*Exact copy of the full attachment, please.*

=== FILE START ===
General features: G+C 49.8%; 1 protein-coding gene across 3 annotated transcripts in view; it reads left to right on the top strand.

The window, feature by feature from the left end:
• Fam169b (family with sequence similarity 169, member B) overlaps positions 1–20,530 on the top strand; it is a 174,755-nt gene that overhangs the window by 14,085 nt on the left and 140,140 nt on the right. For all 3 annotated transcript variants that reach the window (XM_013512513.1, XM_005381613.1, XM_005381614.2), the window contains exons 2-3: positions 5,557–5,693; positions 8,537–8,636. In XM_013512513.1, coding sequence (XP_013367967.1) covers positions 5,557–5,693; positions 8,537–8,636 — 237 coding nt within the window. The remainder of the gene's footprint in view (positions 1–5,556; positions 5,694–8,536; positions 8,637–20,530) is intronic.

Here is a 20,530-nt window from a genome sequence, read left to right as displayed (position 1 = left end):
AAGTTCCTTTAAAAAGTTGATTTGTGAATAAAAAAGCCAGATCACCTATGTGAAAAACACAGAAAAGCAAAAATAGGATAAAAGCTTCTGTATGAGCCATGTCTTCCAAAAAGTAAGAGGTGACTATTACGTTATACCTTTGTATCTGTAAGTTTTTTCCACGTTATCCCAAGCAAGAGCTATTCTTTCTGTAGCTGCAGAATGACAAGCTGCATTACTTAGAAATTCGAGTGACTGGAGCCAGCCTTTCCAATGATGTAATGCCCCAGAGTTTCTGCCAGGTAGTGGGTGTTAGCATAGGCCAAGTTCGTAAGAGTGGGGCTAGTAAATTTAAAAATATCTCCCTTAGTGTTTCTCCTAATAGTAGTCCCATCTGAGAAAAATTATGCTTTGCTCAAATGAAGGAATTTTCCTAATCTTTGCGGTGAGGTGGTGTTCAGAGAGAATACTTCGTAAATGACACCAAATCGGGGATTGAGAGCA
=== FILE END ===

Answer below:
General features: G+C 49.8%; 1 protein-coding gene across 3 annotated transcripts in view; it reads left to right on the top strand.

The window, feature by feature from the left end:
• Fam169b (family with sequence similarity 169, member B) overlaps positions 1–20,530 on the top strand; it is a 174,755-nt gene that overhangs the window by 14,085 nt on the left and 140,140 nt on the right. For all 3 annotated transcript variants that reach the window (XM_013512513.1, XM_005381613.1, XM_005381614.2), the window contains exons 2-3: positions 5,557–5,693; positions 8,537–8,636. In XM_013512513.1, coding sequence (XP_013367967.1) covers positions 5,557–5,693; positions 8,537–8,636 — 237 coding nt within the window. The remainder of the gene's footprint in view (positions 1–5,556; positions 5,694–8,536; positions 8,637–20,530) is intronic.

Here is a 20,530-nt window from a genome sequence, read left to right as displayed (position 1 = left end):
AAGTTCCTTTAAAAAGTTGATTTGTGAATAAAAAAGCCAGATCACCTATGTGAAAAACACAGAAAAGCAAAAATAGGATAAAAGCTTCTGTATGAGCCATGTCTTCCAAAAAGTAAGAGGTGACTATTACGTTATACCTTTGTATCTGTAAGTTTTTTCCACGTTATCCCAAGCAAGAGCTATTCTTTCTGTAGCTGCAGAATGACAAGCTGCATTACTTAGAAATTCGAGTGACTGGAGCCAGCCTTTCCAATGATGTAATGCCCCAGAGTTTCTGCCAGGTAGTGGGTGTTAGCATAGGCCAAGTTCGTAAGAGTGGGGCTAGTAAATTTAAAAATATCTCCCTTAGTGTTTCTCCTAATAGTAGTCCCATCTGAGAAAAATTATGCTTTGCTCAAATGAAGGAATTTTCCTAATCTTTGCGGTGAGGTGGTGTTCAGAGAGAATACTTCGTAAATGACACCAAATCGGGGATTGAGAGCA